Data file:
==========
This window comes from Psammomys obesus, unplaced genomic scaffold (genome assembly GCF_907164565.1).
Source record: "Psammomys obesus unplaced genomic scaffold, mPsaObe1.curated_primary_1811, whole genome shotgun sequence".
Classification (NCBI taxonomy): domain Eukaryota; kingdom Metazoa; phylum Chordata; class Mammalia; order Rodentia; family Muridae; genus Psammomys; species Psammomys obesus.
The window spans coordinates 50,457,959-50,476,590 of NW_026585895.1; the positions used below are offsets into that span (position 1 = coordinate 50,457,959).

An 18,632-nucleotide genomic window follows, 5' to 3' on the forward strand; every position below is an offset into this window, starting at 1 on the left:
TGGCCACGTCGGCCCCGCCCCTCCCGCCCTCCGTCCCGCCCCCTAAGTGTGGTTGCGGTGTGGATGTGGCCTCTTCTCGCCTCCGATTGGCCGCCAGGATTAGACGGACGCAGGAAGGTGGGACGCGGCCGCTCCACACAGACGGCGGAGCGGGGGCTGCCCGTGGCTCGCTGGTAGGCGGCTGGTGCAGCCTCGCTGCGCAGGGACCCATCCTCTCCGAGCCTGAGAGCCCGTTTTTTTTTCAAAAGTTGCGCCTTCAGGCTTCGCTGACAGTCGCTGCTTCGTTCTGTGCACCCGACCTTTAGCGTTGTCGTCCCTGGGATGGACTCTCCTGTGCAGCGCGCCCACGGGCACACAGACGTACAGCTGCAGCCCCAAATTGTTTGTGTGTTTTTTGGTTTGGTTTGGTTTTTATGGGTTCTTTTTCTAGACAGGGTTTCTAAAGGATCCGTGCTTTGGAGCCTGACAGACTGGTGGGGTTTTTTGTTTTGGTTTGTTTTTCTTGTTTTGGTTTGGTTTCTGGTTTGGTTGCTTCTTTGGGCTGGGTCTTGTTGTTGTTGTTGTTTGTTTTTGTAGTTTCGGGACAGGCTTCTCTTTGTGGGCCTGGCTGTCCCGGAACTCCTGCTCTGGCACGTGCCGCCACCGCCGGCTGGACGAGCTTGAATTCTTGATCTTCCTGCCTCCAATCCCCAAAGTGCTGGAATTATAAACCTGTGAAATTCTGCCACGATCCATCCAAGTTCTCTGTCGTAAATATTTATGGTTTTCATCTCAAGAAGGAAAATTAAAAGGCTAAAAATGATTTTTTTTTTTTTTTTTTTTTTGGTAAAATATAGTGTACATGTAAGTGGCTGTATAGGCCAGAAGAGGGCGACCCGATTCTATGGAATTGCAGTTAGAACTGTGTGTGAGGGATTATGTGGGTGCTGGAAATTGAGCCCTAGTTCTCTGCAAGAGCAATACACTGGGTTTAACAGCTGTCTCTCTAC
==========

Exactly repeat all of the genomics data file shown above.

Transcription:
This window comes from Psammomys obesus, unplaced genomic scaffold (genome assembly GCF_907164565.1).
Source record: "Psammomys obesus unplaced genomic scaffold, mPsaObe1.curated_primary_1811, whole genome shotgun sequence".
Classification (NCBI taxonomy): domain Eukaryota; kingdom Metazoa; phylum Chordata; class Mammalia; order Rodentia; family Muridae; genus Psammomys; species Psammomys obesus.
The window spans coordinates 50,457,959-50,476,590 of NW_026585895.1; the positions used below are offsets into that span (position 1 = coordinate 50,457,959).

An 18,632-nucleotide genomic window follows, 5' to 3' on the forward strand; every position below is an offset into this window, starting at 1 on the left:
TGGCCACGTCGGCCCCGCCCCTCCCGCCCTCCGTCCCGCCCCCTAAGTGTGGTTGCGGTGTGGATGTGGCCTCTTCTCGCCTCCGATTGGCCGCCAGGATTAGACGGACGCAGGAAGGTGGGACGCGGCCGCTCCACACAGACGGCGGAGCGGGGGCTGCCCGTGGCTCGCTGGTAGGCGGCTGGTGCAGCCTCGCTGCGCAGGGACCCATCCTCTCCGAGCCTGAGAGCCCGTTTTTTTTTCAAAAGTTGCGCCTTCAGGCTTCGCTGACAGTCGCTGCTTCGTTCTGTGCACCCGACCTTTAGCGTTGTCGTCCCTGGGATGGACTCTCCTGTGCAGCGCGCCCACGGGCACACAGACGTACAGCTGCAGCCCCAAATTGTTTGTGTGTTTTTTGGTTTGGTTTGGTTTTTATGGGTTCTTTTTCTAGACAGGGTTTCTAAAGGATCCGTGCTTTGGAGCCTGACAGACTGGTGGGGTTTTTTGTTTTGGTTTGTTTTTCTTGTTTTGGTTTGGTTTCTGGTTTGGTTGCTTCTTTGGGCTGGGTCTTGTTGTTGTTGTTGTTTGTTTTTGTAGTTTCGGGACAGGCTTCTCTTTGTGGGCCTGGCTGTCCCGGAACTCCTGCTCTGGCACGTGCCGCCACCGCCGGCTGGACGAGCTTGAATTCTTGATCTTCCTGCCTCCAATCCCCAAAGTGCTGGAATTATAAACCTGTGAAATTCTGCCACGATCCATCCAAGTTCTCTGTCGTAAATATTTATGGTTTTCATCTCAAGAAGGAAAATTAAAAGGCTAAAAATGATTTTTTTTTTTTTTTTTTTTTTGGTAAAATATAGTGTACATGTAAGTGGCTGTATAGGCCAGAAGAGGGCGACCCGATTCTATGGAATTGCAGTTAGAACTGTGTGTGAGGGATTATGTGGGTGCTGGAAATTGAGCCCTAGTTCTCTGCAAGAGCAATACACTGGGTTTAACAGCTGTCTCTCTAC